Renacci: “We need to make sure Medicare, Medicaid and Social Security are solvent. We need to do some reforming of those. We need to look at our costs in defense. But I gotta tell you, we can’t make our military go back to 1940 standards. I don’t think we cut pay. I don’t think we cut equipment.”
But even when Renacci and Sutton have been speaking to the same audience, they’ve made separate appearances.
The one exception was a debate at the City Club of Cleveland last week.
Like a mini presidential debate, Sutton used her time to explain her support for raising taxes on wealthy people.
“It is time for those at the top to pay [their] fair share. Those who have done well in America, need to do well by America. So those deep tax cuts that have existed for those at the very top of the spectrum – we can no longer afford those. So I would definitely allow those to expire.”
Renacci said the expiration of Bush-era tax cuts would kill small business. And he sponsored a bill that would eliminate taxes on profits American companies make overseas if they re-invest that money in the U.S.
Sutton has pegged much of her economic platform on an anti-corrosion initiative to mobilize Northeast Ohio’s coatings and metals companies into a $400 billion industry. And that’s a good thing for Brenda Hamas of Lake Township.
“She was talking about wanting to invest more dollars in R&D, and I’m in R&D at Goodyear, so even with this whole corrosion here – anything we can do to bring jobs here. R&D is for the future. So it’s future jobs, and anything like that I think is really exciting.”
The candidates also diverge sharply on what to do about the fiscal cliff – the $1.2 trillion in domestic spending and defense cuts -- coming Jan. 1. Congress agreed on the cuts in August 2011 to resolve an impasse over the national debt. The idea then was to have a super-committee figure things out so the across-the-board cuts would never kick in.
Sutton voted no.
Renacci voted yes, but then supported an alternative this summer that would lessen the cuts – but only for defense.
Very different candidates
David Cohen of the University of Akron’s Bliss Institute says each candidate has different advantages.
“Betty Sutton’s very tenacious. She’s a good debater. Very much a policy wonk, so she understands the ins and outs of policy. Many underestimate her.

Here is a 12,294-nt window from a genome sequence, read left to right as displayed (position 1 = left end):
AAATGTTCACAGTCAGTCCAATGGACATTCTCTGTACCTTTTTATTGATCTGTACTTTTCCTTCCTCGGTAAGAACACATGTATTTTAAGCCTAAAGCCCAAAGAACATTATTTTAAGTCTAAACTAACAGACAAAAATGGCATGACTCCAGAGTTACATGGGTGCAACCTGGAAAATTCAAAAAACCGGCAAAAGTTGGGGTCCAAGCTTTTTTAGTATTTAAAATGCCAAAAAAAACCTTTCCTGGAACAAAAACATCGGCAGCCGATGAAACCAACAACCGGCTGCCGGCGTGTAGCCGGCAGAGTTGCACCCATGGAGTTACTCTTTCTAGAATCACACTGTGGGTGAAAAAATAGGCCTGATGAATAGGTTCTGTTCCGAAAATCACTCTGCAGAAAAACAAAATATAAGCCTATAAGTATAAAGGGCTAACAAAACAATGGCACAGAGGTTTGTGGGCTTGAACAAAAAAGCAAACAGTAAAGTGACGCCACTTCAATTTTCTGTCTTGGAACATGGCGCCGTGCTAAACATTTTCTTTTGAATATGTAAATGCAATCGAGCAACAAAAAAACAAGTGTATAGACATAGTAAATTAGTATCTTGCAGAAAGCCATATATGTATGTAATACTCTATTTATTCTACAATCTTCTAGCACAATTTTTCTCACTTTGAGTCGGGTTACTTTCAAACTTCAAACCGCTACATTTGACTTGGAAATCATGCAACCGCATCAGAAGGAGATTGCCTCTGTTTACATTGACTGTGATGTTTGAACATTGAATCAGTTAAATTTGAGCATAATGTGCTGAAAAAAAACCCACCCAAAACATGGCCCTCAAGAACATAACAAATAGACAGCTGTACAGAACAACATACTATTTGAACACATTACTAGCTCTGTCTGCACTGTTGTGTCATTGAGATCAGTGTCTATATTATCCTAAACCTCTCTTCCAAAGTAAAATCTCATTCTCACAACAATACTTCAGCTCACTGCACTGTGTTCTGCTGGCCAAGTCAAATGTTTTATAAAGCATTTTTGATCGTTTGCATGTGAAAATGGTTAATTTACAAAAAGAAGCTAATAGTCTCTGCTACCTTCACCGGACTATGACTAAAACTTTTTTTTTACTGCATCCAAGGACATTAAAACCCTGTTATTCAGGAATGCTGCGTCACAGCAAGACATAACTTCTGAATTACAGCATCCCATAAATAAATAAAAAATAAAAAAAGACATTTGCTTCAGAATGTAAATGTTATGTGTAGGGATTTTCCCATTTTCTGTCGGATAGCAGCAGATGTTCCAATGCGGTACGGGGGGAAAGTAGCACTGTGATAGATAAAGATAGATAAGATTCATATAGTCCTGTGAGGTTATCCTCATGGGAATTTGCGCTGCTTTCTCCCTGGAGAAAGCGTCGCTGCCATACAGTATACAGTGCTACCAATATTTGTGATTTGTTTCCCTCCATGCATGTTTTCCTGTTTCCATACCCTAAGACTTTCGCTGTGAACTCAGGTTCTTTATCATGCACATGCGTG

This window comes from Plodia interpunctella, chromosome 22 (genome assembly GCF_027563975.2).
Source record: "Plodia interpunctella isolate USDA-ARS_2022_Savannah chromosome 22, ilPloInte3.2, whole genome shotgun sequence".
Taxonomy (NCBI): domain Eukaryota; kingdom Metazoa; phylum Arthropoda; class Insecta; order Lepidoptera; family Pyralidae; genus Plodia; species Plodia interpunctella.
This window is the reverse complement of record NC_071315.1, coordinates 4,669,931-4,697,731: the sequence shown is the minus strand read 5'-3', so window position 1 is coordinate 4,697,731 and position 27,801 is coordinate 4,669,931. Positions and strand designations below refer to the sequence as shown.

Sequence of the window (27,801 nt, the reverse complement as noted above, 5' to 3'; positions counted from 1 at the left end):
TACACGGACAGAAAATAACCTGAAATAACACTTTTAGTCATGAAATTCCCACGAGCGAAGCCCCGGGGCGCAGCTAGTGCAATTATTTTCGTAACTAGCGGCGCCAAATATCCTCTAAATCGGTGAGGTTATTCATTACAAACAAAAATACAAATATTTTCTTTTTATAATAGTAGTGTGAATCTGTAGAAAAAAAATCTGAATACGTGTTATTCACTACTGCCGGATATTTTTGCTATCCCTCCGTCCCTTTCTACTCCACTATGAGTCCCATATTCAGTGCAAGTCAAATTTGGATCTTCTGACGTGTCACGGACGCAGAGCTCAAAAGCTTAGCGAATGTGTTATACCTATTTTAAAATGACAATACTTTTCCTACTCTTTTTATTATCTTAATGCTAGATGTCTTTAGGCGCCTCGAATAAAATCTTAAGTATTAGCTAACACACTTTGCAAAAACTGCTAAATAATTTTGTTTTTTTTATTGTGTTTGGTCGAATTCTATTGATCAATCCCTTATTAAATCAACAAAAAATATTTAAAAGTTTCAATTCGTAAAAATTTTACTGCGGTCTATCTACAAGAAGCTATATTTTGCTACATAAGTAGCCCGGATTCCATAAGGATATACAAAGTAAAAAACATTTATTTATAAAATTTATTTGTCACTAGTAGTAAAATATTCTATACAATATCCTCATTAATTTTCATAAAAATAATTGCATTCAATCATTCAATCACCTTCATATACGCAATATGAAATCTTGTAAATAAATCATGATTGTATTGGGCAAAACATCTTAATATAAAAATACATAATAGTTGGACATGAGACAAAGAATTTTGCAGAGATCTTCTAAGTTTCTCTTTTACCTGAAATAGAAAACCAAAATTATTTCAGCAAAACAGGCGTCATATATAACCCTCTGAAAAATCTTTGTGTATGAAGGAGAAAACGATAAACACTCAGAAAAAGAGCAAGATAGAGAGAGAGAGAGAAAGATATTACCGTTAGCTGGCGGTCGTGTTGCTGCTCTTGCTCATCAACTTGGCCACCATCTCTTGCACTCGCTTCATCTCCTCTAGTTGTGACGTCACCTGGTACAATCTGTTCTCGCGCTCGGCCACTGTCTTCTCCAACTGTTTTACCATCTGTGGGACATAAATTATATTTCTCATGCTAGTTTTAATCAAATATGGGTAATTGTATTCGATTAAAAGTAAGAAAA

“Renacci does have a deep business background. I think he makes a very effective argument saying that that background in private business has helped him in his days as a member of Congress. You know, in these days when Congress is so very unpopular – 10 percent approval rating, which is an all-time low – I think the fact that he can say that he is really not a career politician, that he has spent his career in private business, allows him to paint himself as a Washington outsider.”
Yet Sutton and Renacci do have their similarities.
Both have voiced strong support for veterans. They agree that companies should get incentives for employee training. And each claims a record of “reaching across the aisle”: he with his work on the Financial Institutions and Consumer Credit Subcommittee; she with “Cash for Clunkers.”
That’s one area Dan Carvill from Brimfield agrees on, too.
“I think that both of them have the desire to do it, whether or not their counterparts will allow them to do it – I mean, you have a House with 435 representatives. They have their own party leaders, and their own party line they have to follow. But the truly courageous ones will step across the aisle, they will gather consensus. They’ll find a job they need to do and they’ll get it done.”
A close race
No official polling has been done, but the race is consistently listed as one of the nation’s most-watched. The New York Times reports that voters in the new 16th gave John McCain 51 percent of the vote in 2008, and George W. Bush got 54 percent in 2004.
The new lines of the district snake from Wayne County all the way up to Lake Erie, with a strategic detour to include The Timken Company – a major GOP donor -- in Stark County.